Lewis asserts that one of his office’s core values is “to be available, to make ourselves accessible. The key is that the local churches and districts are the Annual Conference’s clients. As our client, how can we serve you?”
Dr. Juan Feliciano
Dr. Juan Feliciano
“Both roles have been exciting and demanding,” Feliciano said. “My first year here has been a learning experience for me. Getting to know the Annual Conference, the demands of the jobs, the expectations from different groups and people, has been an educational experience for me. It is like learning a new culture.”
The same, Feliciano continued, has been true with the process of getting to know the local congregations; the dynamics of the Hispanic communities; the dynamics within a very diverse Hispanic Community (22 countries have Spanish-speaking populations, the U.S. being the fifth largest), plus the expected tension between Anglos and Hispanic groups at local level (both, district-wise and local church-wise).
“The learning process has included formal training in the intricacies and endeavor required from two very different jobs. I have been trained in coaching for congregational excellence and for new church plants. I had to learn all about rules, dynamics, power channels, communications dynamics, administrative dynamics, districts dynamics, and many other administrative processes. On top of all of that, I have been learning how to treat, talk, deal, and relate to a diverse number of characters and personalities. I have been also learning about intrinsic relationships between leaders and teams, power, authority, etc.,” Feliciano continued.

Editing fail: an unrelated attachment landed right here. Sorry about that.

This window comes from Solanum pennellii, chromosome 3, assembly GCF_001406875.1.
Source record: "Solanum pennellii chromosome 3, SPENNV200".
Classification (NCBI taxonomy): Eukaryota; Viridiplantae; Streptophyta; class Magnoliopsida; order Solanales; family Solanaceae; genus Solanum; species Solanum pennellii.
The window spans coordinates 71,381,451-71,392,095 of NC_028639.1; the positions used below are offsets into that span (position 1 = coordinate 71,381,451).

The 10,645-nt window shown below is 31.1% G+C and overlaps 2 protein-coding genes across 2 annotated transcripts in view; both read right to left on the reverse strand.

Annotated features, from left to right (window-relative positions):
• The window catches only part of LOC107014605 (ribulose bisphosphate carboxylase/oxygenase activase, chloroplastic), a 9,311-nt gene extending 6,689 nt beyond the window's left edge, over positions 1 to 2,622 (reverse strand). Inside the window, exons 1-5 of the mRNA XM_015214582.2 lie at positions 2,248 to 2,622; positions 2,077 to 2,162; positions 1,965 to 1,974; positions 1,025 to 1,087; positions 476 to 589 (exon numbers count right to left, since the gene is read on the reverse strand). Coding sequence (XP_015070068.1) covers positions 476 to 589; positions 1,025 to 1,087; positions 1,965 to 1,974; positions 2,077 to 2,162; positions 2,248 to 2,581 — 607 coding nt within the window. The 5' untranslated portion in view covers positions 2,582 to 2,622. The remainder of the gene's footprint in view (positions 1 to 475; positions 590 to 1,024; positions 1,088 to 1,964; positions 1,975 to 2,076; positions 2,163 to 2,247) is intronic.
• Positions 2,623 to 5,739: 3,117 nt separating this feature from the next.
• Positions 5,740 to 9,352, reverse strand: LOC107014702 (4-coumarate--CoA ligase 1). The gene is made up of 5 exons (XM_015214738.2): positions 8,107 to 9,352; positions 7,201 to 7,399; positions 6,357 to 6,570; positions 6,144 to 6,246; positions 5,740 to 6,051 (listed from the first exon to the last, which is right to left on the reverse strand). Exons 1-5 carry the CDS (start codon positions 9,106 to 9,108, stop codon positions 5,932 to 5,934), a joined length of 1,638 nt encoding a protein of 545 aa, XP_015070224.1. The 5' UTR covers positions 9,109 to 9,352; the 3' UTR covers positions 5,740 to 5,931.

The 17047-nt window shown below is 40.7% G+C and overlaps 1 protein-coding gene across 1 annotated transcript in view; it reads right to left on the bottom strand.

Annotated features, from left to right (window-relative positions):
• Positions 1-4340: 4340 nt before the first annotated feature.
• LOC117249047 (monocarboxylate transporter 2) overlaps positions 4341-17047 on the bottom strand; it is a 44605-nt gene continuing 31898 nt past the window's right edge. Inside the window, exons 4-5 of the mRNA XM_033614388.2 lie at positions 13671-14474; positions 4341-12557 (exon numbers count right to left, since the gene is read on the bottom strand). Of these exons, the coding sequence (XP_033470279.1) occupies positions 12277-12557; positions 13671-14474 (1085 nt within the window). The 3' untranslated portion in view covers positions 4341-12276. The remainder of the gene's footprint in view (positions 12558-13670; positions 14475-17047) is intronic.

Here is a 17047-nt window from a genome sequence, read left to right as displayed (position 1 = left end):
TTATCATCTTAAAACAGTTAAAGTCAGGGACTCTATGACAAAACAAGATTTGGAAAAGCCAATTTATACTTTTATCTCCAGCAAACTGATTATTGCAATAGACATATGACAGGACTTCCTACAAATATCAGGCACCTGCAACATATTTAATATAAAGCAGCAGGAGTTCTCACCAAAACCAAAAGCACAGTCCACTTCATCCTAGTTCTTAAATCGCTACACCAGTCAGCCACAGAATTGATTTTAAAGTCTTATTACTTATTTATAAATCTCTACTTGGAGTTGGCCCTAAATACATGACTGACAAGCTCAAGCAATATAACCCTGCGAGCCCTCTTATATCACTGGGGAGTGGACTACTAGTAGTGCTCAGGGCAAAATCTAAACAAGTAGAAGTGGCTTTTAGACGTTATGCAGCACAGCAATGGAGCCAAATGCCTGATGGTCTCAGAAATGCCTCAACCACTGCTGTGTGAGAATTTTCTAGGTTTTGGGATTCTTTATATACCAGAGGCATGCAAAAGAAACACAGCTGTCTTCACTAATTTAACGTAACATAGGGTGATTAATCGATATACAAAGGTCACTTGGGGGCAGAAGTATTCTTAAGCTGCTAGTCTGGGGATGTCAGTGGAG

The fact that Feliciano chose to move to the South East District, where Hispanics are in large numbers, has represented another learning opportunity because he has had to travel all over the Florida Peninsula.
“These two positions have one thing in common: they relate to Hispanics,” Feliciano noted. “The fact is that they both require very different skills, knowledge, and training. Working with existing congregations, long term relationships, developed leadership, etc., is very different than working with a new pastor and developing leadership teams. Working toward finding places, styles, and planting a new seeds is very different from the dynamics of entering, diagnosing, proposing, and implementing a transforming structural, relational, and missional process for excellence.”
Feliciano added that the active role of the Hispanic Assembly and other effective Hispanic leaders, both laity and clergy, has maintained a proactive communication between the Conference and Hispanic leadership.